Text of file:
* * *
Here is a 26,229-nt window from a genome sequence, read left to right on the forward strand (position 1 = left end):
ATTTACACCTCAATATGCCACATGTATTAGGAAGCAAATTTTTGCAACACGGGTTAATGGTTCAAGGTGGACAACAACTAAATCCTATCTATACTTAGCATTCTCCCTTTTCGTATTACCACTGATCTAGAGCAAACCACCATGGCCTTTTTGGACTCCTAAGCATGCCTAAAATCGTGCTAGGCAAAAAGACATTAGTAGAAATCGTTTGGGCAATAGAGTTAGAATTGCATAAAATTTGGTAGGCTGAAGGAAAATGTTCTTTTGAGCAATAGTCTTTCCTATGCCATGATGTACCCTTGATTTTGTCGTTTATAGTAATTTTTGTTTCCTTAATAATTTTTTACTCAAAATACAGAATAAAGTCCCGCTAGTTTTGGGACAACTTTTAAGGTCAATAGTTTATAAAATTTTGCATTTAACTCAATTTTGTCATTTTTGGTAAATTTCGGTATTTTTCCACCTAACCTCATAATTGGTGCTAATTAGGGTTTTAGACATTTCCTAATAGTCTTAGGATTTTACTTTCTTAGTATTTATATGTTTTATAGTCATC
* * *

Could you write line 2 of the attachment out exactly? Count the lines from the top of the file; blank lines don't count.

ATTTACACCTCAATATGCCACATGTATTAGGAAGCAAATTTTTGCAACACGGGTTAATGGTTCAAGGTGGACAACAACTAAATCCTATCTATACTTAGCATTCTCCCTTTTCGTATTACCACTGATCTAGAGCAAACCACCATGGCCTTTTTGGACTCCTAAGCATGCCTAAAATCGTGCTAGGCAAAAAGACATTAGTAGAAATCGTTTGGGCAATAGAGTTAGAATTGCATAAAATTTGGTAGGCTGAAGGAAAATGTTCTTTTGAGCAATAGTCTTTCCTATGCCATGATGTACCCTTGATTTTGTCGTTTATAGTAATTTTTGTTTCCTTAATAATTTTTTACTCAAAATACAGAATAAAGTCCCGCTAGTTTTGGGACAACTTTTAAGGTCAATAGTTTATAAAATTTTGCATTTAACTCAATTTTGTCATTTTTGGTAAATTTCGGTATTTTTCCACCTAACCTCATAATTGGTGCTAATTAGGGTTTTAGACATTTCCTAATAGTCTTAGGATTTTACTTTCTTAGTATTTATATGTTTTATAGTCATC